LONDON: Oil prices rose on Friday as involuntary supply cuts from Venezuela and Iran plus conflict in Libya supported perceptions of a tightening market, already underpinned by a production reduction deal from OPEC and its allies.
Brent crude oil futures were at $71.47 a barrel at 1332 GMT, up 64 cents or 0.90 percent and heading for their third weekly gain in a row.
U.S. West Texas Intermediate (WTI) crude futures were at $64.20, up 62 cents or about 1 percent.
For the momentum to continue next week, WTI needs to close today above $64 a barrel and preferably break the resistance of $65 a barrel. Volume has been very strong throughout the week, Petromatrixs Olivier Jakob said.
Oil markets have been lifted by more than a third this year by supply cuts led by the Organization of the Petroleum Exporting Countries, U.S. sanctions on oil exporters Iran and Venezuela, plus escalating conflict in fellow OPEC member Libya.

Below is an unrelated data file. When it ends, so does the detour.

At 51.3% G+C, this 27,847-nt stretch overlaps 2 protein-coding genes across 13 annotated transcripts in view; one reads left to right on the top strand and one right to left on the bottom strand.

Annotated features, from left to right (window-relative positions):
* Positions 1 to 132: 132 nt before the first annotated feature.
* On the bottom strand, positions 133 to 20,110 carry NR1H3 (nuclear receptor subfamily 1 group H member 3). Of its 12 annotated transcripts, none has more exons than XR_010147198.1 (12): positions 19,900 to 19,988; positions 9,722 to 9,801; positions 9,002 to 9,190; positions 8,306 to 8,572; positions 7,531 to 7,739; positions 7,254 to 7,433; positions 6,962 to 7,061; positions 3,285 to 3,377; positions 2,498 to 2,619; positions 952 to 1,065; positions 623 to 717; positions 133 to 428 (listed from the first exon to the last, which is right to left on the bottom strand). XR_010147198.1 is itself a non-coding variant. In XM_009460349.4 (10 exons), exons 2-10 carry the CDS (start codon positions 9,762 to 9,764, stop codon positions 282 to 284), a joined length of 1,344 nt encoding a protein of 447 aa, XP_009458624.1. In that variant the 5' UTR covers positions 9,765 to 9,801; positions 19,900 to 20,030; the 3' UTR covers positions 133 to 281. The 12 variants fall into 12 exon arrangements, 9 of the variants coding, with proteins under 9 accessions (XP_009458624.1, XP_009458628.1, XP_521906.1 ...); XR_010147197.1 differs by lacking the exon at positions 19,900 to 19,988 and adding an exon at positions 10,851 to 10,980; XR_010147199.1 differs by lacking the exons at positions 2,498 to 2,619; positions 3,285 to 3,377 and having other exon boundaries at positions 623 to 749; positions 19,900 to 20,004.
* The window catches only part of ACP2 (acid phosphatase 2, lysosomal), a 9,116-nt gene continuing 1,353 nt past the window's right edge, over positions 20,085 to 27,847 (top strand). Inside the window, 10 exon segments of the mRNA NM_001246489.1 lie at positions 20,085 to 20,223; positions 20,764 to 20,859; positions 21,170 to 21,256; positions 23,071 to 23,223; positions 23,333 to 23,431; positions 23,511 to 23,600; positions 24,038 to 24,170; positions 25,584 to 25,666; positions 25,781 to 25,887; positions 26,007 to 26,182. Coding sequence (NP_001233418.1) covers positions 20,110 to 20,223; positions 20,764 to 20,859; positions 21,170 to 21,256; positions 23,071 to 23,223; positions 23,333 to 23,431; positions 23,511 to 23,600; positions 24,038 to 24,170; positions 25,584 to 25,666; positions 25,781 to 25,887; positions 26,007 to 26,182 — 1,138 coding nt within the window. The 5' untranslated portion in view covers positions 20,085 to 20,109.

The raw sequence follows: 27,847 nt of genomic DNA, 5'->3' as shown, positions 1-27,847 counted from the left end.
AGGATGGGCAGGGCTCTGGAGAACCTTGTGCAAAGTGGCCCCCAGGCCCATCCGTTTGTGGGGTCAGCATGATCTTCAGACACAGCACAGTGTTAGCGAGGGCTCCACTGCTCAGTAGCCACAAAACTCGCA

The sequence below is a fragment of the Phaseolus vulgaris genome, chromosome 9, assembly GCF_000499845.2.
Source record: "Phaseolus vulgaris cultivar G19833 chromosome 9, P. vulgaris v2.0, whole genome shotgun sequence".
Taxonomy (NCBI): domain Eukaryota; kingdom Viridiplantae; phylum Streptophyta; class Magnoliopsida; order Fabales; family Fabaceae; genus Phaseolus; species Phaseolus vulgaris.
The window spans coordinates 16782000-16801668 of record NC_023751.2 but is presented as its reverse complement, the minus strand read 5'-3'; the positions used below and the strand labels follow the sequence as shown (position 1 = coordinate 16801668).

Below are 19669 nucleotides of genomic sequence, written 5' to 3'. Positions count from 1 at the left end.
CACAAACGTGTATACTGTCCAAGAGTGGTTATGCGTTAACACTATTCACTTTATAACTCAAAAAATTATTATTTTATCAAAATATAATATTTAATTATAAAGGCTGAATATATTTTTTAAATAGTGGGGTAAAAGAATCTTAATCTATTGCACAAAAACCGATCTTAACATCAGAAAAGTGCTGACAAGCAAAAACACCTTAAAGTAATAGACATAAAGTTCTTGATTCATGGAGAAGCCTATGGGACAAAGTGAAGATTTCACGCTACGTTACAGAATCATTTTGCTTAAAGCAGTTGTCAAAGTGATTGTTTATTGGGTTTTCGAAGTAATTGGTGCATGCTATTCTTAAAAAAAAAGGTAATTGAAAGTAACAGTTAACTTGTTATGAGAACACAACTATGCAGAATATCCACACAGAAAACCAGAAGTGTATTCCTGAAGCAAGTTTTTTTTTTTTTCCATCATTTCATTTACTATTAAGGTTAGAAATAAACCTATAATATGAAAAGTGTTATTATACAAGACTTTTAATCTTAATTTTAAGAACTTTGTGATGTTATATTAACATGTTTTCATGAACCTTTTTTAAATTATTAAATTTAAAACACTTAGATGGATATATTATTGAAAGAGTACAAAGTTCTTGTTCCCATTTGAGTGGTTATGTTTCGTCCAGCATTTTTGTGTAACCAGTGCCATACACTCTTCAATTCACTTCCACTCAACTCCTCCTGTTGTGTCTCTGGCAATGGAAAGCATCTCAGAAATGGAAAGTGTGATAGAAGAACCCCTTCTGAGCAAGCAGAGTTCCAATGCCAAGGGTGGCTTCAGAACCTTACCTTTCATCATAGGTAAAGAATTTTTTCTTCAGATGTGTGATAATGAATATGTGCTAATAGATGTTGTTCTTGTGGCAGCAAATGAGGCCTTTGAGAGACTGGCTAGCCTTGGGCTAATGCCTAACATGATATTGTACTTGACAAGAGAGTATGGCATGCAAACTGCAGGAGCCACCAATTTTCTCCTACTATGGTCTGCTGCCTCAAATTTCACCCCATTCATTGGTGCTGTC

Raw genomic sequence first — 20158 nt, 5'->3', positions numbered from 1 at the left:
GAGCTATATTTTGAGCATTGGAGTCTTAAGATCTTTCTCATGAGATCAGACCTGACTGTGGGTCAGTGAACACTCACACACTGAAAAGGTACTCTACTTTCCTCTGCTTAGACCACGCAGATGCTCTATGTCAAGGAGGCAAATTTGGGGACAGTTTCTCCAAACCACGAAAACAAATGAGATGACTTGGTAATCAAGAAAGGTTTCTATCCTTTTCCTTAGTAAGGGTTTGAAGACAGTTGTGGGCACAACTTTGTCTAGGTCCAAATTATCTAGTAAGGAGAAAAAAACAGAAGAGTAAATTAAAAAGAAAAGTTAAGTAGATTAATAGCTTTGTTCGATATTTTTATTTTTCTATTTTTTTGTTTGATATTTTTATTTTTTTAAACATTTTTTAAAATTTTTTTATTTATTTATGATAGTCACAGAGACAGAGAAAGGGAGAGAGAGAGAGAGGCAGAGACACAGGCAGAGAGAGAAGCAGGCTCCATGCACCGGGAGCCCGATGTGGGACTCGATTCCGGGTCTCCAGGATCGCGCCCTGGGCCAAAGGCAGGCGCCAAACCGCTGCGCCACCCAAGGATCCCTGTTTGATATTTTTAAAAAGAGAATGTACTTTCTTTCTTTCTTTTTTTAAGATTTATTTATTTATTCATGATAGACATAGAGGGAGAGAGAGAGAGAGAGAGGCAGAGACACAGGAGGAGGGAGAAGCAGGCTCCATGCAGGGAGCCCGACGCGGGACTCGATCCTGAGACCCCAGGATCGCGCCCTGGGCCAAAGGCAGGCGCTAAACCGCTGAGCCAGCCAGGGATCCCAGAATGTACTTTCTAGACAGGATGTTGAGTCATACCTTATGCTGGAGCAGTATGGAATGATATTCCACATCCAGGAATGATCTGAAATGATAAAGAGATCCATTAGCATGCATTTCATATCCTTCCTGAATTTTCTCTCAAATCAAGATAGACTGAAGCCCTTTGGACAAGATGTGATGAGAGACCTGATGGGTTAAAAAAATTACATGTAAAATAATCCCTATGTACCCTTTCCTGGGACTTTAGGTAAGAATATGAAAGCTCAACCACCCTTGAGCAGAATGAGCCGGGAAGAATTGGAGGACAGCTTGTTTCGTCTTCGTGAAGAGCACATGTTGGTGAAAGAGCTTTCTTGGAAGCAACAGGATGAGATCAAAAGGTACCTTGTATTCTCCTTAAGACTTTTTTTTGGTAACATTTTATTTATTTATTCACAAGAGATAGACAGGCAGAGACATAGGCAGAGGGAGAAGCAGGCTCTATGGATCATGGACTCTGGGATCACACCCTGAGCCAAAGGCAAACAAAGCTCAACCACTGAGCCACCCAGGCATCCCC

The head of Libyas National Oil Corporation warned on Friday that renewed fighting could wipe out crude production in the country.
We see Brent and WTI prices averaging $75 per barrel and $67 per barrel respectively through the rest of this year, but risk is asymmetrically skewed to the upside, RBC Capital Markets said in a note.
Geopolitically infused rallies could shoot prices toward or even past the $80 per barrel mark for intermittent periods this summer.
OPEC and its allies meet in June to decide whether to continue withholding supply. Though OPECs de facto leader, Saudi Arabia, is considered keen to keep cutting, sources within the group said it could raise output from July if disruptions continue elsewhere.
On the demand side, most of the worlds growth in fuel consumption is coming from Asia, where Chinas economic growth is expected to slow to its lowest in nearly 30 years at 6.2 percent this year, a Reuters poll showed on Friday.
However, concern over such a slowdown was muted on Friday.
While macro fears of an economic hard landing may be overblown, the concentration risk of global oil demand (in Asia) remains underappreciated, RBC Capital Markets said.